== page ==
Lana’s face stood out in the crowd like a beacon of beauty: the elegant profile, the thick auburn hair tumbling over a mauve scarf, her focus rapt on the speaker, a Nepalese guru visiting Boston in the year 1999. We were 200 strong, packed together in folding chairs, seeking a better way. She turned in my direction and smiled, and I was undone. The distance between us dissolved. I was rocked by a sense of recognition.
It seemed we were touching hands, hearts, minds, across the 20 heads separating us.
She looked at me knowingly several times during that interminable wait. Amid the alluring descriptions of higher states of consciousness and transcendent bliss slid images of love. I was speeding into the future on waves of joy in sun-drenched seas.
Lana’s visage hinted at what I wanted: mysterious dark depths, a confident ease, the promise of excitement tempered by kindness. How could I know all this?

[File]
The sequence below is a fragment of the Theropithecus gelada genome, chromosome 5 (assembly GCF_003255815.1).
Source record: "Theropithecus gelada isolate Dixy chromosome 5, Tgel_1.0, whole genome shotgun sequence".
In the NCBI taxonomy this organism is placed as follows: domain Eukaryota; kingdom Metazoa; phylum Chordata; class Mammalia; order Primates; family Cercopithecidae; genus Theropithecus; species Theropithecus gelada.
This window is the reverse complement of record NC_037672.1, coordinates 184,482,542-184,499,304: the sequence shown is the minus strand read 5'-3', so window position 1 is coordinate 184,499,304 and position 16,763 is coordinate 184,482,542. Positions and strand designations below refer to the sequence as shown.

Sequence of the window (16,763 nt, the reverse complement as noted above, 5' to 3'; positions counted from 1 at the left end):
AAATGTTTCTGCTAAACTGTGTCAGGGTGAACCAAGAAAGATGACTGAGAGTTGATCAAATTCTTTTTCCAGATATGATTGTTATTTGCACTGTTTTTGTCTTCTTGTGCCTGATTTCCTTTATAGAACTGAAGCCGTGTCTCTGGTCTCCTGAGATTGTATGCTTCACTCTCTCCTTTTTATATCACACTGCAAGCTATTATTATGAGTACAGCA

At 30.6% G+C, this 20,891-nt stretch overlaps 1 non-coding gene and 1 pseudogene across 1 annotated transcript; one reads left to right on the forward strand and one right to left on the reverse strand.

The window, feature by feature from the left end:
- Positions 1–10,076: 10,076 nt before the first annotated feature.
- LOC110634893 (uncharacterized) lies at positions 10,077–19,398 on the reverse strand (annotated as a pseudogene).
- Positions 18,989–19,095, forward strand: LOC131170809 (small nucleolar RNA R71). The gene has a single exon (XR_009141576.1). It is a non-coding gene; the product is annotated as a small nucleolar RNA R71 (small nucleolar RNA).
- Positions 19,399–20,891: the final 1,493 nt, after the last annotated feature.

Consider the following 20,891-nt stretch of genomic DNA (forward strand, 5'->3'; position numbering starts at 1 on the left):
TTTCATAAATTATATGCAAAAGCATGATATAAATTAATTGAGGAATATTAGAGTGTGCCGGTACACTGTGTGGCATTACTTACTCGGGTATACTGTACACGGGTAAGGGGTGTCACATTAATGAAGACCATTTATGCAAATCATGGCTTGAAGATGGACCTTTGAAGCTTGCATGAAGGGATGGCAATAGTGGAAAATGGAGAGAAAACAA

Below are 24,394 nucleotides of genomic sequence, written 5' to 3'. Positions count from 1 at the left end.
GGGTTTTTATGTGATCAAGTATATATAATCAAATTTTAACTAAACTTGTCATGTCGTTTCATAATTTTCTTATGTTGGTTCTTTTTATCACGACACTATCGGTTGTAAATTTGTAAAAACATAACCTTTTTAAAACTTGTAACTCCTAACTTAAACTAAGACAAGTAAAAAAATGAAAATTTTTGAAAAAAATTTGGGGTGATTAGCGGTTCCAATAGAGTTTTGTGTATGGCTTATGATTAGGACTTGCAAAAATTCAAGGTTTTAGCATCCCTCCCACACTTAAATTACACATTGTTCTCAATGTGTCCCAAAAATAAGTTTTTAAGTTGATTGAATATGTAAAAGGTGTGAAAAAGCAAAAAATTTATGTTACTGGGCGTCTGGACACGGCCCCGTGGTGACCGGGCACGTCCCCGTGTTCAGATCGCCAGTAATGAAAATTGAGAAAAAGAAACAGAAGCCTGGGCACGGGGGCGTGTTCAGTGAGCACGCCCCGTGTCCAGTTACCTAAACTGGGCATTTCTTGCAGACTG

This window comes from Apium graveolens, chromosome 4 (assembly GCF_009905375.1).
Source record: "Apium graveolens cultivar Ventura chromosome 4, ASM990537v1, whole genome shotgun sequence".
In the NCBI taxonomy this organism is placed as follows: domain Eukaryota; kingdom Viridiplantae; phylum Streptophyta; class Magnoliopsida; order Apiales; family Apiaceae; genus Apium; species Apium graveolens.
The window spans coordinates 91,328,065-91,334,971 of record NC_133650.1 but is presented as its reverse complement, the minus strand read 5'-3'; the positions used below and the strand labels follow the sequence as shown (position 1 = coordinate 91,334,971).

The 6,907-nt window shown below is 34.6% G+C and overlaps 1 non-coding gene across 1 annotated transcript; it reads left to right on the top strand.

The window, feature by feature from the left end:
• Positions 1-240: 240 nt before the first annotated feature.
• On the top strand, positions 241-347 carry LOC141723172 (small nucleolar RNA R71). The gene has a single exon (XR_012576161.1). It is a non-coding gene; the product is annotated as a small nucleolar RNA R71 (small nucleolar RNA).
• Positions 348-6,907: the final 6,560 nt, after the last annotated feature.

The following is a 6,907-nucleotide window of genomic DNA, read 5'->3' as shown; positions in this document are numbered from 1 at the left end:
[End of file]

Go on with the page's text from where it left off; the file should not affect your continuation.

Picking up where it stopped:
Eons later—no, it was about an hour—the talk ended. The milling commenced. I was in a sweat. I watched my soul mate laughing heartily with friends, throwing back her head, reaching for her stomach. When the opening came, I pounced.
I introduced myself. We made small talk. She was an architect (I loved the area’s colonials), she lived near Leslie University (so did I), she meditated (I was a long-time practitioner). I sensed worlds of possibility—weeks of revelation, months of discovery, a true karmic partnership. But none of that happened because Lana was married and had only been looking at a friend in the row behind mine. I’d managed to get everything wrong.
She walked off, probably without another thought about me.
I slipped out into the night, which felt a little colder than usual.
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